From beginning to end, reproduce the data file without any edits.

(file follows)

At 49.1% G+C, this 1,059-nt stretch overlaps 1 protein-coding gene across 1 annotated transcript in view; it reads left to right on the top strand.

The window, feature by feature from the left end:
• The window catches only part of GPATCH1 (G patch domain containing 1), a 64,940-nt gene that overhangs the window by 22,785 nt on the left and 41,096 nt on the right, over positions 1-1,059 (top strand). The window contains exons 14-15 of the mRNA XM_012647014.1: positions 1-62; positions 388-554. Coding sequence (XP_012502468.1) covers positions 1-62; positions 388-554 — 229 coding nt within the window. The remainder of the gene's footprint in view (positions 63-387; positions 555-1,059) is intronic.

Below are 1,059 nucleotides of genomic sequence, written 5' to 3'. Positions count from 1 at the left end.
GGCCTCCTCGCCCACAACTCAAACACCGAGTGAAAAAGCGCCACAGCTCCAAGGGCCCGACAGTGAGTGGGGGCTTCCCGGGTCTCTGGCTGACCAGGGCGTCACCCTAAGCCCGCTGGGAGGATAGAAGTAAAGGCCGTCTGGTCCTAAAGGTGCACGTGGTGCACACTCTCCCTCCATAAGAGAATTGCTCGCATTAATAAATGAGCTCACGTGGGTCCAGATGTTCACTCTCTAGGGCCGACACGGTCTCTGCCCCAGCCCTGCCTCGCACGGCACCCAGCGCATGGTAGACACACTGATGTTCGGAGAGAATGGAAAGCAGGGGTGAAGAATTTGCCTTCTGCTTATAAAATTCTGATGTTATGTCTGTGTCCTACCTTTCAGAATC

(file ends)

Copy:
At 49.1% G+C, this 1,059-nt stretch overlaps 1 protein-coding gene across 1 annotated transcript in view; it reads left to right on the top strand.

The window, feature by feature from the left end:
• The window catches only part of GPATCH1 (G patch domain containing 1), a 64,940-nt gene that overhangs the window by 22,785 nt on the left and 41,096 nt on the right, over positions 1-1,059 (top strand). The window contains exons 14-15 of the mRNA XM_012647014.1: positions 1-62; positions 388-554. Coding sequence (XP_012502468.1) covers positions 1-62; positions 388-554 — 229 coding nt within the window. The remainder of the gene's footprint in view (positions 63-387; positions 555-1,059) is intronic.

Below are 1,059 nucleotides of genomic sequence, written 5' to 3'. Positions count from 1 at the left end.
GGCCTCCTCGCCCACAACTCAAACACCGAGTGAAAAAGCGCCACAGCTCCAAGGGCCCGACAGTGAGTGGGGGCTTCCCGGGTCTCTGGCTGACCAGGGCGTCACCCTAAGCCCGCTGGGAGGATAGAAGTAAAGGCCGTCTGGTCCTAAAGGTGCACGTGGTGCACACTCTCCCTCCATAAGAGAATTGCTCGCATTAATAAATGAGCTCACGTGGGTCCAGATGTTCACTCTCTAGGGCCGACACGGTCTCTGCCCCAGCCCTGCCTCGCACGGCACCCAGCGCATGGTAGACACACTGATGTTCGGAGAGAATGGAAAGCAGGGGTGAAGAATTTGCCTTCTGCTTATAAAATTCTGATGTTATGTCTGTGTCCTACCTTTCAGAATC